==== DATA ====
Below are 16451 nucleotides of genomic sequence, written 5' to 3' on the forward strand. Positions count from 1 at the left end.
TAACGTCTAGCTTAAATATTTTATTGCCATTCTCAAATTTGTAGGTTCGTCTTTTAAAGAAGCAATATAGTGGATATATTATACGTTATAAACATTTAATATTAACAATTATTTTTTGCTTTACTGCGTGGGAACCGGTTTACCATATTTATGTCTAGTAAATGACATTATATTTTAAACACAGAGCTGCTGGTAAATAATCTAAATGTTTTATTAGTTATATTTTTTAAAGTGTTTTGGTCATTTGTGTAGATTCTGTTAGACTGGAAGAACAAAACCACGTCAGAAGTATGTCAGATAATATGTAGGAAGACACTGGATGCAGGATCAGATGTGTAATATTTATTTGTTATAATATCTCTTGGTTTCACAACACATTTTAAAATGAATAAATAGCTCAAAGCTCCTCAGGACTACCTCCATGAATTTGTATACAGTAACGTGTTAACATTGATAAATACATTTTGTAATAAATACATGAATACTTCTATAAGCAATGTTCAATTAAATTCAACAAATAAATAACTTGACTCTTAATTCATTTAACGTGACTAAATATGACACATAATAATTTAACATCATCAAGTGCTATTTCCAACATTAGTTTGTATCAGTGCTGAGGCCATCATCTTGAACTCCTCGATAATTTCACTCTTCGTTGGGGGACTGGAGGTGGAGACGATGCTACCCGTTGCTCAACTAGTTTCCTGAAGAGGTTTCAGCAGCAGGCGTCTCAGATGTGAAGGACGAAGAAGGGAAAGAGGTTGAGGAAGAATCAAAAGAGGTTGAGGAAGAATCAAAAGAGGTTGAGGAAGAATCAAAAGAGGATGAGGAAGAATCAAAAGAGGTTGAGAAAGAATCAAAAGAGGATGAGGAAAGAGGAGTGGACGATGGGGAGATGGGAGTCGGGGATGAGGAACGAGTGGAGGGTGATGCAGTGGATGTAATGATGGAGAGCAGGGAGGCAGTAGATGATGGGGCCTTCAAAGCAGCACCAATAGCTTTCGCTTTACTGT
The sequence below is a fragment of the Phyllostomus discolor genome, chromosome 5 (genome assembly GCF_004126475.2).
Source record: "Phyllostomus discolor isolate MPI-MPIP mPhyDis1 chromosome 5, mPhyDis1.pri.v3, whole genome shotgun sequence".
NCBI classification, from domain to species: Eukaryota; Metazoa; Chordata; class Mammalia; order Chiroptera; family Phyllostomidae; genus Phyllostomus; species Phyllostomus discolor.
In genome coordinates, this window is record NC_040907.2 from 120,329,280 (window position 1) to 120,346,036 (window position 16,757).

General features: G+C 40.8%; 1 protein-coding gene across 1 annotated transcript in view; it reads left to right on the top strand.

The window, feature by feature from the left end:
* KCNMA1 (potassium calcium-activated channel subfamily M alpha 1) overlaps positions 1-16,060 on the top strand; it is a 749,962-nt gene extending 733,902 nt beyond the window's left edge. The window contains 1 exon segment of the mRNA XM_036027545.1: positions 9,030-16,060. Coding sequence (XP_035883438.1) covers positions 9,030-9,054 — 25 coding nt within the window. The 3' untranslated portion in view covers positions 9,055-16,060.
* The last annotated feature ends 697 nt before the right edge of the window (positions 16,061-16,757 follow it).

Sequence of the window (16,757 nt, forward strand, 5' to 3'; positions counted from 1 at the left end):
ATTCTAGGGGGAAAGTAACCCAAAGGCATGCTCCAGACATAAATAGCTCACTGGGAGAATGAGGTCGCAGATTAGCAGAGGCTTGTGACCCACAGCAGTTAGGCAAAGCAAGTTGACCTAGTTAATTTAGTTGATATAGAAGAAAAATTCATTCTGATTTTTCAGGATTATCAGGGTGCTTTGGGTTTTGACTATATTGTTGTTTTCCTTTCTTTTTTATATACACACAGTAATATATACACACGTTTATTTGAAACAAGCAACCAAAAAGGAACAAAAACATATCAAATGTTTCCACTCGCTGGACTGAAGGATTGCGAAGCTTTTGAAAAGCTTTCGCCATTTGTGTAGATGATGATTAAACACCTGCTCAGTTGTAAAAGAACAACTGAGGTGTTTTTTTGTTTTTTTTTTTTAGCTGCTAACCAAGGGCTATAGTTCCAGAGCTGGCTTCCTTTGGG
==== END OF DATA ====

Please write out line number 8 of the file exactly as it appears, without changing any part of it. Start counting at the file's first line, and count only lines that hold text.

The window, feature by feature from the left end: